Exams are over! As a teacher, I secretly love exams – I love grading in brightly-colored pens, noticing trends in student performance, and somewhat shamefully, I enjoy a few days of just sitting. It is a really interesting balance, though, of stressing the importance of demonstrating knowledge on a culminating assessment without heightening any students’ anxieties. All last week and now this week I’ve been on the verge of sending mixed messages, applauding students for doing well but reassuring ones who didn’t knock it out of the park that their grade won’t drop down catastrophically.
The rest of the year I give short, low-pressure assessments as soon as students feel they’ve mastered a particular objective. I think that making these as small a deal as possible helps get more accurate data – students aren’t nervous about their performance, they’re just demonstrating their knowledge.
I tried to make the exam pretty non-threatening as well, even though it inherently feels high-pressure. A big part of that is the group exam. This is usually a multi-part task with multiple entry points to maximize student participation. This year for math 4 I had them build three iterations of the Koch snowflake out of craft sticks. I was going to have them build 4 but we would NOT have had time, or probably space. Then they had to find the area of each iteration based on the patterns of exponentially-increasing triangles. It turned out very nice!
My favorite part about this was that they walked in for the exam to see all the tables pushed to the walls and just knew something was up. I’ll attach the text of the group exam as well: Math 4 Group Final 2015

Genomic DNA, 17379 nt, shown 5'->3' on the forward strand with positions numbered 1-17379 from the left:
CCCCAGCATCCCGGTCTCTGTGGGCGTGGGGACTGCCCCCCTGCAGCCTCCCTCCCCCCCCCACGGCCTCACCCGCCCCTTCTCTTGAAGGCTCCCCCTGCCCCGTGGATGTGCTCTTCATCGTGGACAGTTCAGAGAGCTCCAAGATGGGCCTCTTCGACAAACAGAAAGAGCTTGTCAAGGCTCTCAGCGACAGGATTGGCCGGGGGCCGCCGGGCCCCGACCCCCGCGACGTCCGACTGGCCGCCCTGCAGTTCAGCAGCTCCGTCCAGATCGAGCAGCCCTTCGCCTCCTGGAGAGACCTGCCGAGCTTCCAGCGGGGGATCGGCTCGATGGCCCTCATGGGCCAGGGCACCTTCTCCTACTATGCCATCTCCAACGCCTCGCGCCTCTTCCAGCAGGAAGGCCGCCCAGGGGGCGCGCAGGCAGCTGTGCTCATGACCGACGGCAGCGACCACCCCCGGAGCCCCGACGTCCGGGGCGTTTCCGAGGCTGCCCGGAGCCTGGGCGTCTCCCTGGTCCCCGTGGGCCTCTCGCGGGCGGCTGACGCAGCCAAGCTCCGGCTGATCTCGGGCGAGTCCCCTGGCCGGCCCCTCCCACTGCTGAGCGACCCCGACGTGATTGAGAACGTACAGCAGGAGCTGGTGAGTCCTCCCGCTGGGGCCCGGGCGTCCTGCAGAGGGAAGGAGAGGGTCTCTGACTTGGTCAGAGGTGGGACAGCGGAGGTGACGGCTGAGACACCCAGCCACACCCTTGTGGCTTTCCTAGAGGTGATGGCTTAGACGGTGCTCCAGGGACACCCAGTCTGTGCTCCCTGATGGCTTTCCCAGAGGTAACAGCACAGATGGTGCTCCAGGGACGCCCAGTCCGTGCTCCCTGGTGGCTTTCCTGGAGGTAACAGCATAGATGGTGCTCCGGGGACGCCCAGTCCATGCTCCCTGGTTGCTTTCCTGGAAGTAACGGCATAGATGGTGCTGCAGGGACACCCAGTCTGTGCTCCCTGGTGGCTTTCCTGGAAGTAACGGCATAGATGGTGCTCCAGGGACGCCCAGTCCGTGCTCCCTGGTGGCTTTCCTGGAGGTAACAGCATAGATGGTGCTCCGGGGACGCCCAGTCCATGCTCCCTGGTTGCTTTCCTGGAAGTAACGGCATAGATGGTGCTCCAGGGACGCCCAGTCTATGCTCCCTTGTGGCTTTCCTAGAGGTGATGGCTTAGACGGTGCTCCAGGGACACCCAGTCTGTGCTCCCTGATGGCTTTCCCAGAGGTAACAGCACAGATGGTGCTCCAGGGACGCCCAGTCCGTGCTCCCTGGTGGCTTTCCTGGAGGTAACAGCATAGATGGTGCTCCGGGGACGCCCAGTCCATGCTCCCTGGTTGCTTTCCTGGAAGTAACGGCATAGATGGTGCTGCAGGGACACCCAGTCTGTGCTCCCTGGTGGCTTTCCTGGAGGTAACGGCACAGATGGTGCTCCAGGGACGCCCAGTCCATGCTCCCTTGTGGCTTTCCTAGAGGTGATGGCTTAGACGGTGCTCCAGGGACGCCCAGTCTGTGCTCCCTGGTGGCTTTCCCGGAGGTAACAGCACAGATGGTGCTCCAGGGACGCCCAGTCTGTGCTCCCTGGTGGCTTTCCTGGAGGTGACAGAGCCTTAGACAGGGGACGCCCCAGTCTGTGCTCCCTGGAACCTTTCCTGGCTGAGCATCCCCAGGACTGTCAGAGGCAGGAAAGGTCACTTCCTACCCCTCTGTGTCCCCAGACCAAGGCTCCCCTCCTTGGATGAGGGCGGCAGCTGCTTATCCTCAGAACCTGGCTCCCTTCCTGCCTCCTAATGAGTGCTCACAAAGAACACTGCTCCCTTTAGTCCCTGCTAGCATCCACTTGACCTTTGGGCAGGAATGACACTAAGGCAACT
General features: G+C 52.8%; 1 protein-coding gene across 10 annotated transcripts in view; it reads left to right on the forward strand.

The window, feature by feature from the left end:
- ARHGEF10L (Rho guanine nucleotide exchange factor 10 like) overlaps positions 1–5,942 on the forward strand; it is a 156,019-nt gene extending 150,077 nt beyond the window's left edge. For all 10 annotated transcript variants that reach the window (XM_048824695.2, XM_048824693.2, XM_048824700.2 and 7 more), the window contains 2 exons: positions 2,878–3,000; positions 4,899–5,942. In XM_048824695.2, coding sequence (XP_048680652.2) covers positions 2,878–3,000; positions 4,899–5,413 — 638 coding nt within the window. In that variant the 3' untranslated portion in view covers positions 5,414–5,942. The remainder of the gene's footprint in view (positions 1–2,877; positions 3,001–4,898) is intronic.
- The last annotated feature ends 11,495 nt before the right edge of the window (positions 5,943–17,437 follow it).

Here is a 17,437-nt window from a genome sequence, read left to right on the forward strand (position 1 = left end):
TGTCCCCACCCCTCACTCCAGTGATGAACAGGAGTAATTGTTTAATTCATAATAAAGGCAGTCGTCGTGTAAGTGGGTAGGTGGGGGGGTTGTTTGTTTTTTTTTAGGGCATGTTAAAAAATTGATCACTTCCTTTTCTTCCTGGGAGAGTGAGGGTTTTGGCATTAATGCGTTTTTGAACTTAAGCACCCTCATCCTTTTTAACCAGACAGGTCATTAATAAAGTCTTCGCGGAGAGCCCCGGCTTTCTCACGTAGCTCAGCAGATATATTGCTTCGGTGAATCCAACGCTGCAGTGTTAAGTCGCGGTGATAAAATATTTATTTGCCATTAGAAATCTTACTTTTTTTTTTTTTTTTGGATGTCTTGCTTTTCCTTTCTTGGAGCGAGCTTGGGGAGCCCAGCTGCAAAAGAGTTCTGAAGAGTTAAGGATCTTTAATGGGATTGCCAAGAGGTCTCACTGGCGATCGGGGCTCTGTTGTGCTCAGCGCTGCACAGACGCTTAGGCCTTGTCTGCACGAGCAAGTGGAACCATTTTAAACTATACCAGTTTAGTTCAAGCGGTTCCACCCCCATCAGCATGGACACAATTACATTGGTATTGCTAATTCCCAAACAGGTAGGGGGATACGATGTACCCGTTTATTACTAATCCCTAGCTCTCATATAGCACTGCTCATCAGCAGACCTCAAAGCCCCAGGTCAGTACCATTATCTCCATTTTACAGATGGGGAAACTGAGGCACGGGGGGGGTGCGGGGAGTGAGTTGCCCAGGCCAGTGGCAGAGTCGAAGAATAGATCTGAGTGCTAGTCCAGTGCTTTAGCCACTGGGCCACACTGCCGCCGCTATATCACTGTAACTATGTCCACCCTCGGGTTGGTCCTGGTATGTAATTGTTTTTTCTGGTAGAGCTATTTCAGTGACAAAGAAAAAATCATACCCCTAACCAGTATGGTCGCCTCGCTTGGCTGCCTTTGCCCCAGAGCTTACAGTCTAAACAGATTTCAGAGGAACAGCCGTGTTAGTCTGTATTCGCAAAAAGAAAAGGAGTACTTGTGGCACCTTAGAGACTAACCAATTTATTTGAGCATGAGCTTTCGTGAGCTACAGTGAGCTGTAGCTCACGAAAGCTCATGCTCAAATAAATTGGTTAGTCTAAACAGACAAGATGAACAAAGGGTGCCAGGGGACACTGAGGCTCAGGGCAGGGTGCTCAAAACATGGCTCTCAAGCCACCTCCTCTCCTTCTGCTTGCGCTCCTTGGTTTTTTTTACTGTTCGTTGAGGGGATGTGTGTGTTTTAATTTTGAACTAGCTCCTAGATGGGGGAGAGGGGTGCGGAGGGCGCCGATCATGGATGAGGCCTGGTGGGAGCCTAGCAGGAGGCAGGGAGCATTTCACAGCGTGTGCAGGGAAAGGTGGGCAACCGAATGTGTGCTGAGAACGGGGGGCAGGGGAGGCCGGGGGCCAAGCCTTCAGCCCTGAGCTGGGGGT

I should note that I do a group final as well as a standard individual final because of the way exams are scheduled at my school – I have each class for 1.5 hours before lunch, then another 1.5 hours after lunch. I didn’t think that it would benefit anyone to write a 3-hour math test. These tasks could work in a non-assessment situation, too, though.
For math 2, we’ve been doing all this great work with polyhedra so I had them continue for the group exam. As a sidenote I’ve been very inspired by this myself and have been hard at work crocheting pentagons for a dodecahedron – I hope to post that at some point. This exam was centered around the tetrahemihexahedron, which I think is amazing. I had them cut out nets and fold them with basically zero guidance – they did an amazing job intuiting how these should be folded. Then I asked them to create toothpick-and-marshmallow structures with things in common with this concave shape, such as the cuboctahedron below with the same vertex figure, 2 squares and 2 triangles:
That’s actually one I made, theirs was kinda lopsided, but they tried SO HARD. Most of the time my philosophy is that trying hard is NOT the same as doing good work, but sometimes I let lopsided polyhedra and the like slide.
Here’s the full text of the task: MATH 2 GROUP EXAM final 2015
So I’m almost done in the classroom, but I still have enough odds and ends to be posting well into the summer. I’m actually about to head back to school now to see the seniors present their projects, which is always a really nice culmination of some interesting independent student work. Plus I made cookies!